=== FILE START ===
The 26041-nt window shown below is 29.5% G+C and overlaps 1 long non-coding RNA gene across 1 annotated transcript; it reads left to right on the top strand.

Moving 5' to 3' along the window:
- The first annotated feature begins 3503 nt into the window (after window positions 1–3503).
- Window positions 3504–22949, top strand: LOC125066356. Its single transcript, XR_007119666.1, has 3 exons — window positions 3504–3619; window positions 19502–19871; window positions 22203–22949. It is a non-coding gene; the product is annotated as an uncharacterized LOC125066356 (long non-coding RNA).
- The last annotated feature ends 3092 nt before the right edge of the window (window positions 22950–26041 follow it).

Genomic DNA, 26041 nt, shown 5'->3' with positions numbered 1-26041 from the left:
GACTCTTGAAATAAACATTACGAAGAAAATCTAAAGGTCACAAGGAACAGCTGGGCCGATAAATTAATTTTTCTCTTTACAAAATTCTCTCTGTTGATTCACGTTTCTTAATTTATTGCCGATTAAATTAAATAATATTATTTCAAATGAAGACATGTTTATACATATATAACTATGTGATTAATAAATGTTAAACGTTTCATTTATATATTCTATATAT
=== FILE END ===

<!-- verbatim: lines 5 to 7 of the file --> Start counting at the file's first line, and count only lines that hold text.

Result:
- The last annotated feature ends 3092 nt before the right edge of the window (window positions 22950–26041 follow it).

Genomic DNA, 26041 nt, shown 5'->3' with positions numbered 1-26041 from the left:
GACTCTTGAAATAAACATTACGAAGAAAATCTAAAGGTCACAAGGAACAGCTGGGCCGATAAATTAATTTTTCTCTTTACAAAATTCTCTCTGTTGATTCACGTTTCTTAATTTATTGCCGATTAAATTAAATAATATTATTTCAAATGAAGACATGTTTATACATATATAACTATGTGATTAATAAATGTTAAACGTTTCATTTATATATTCTATATAT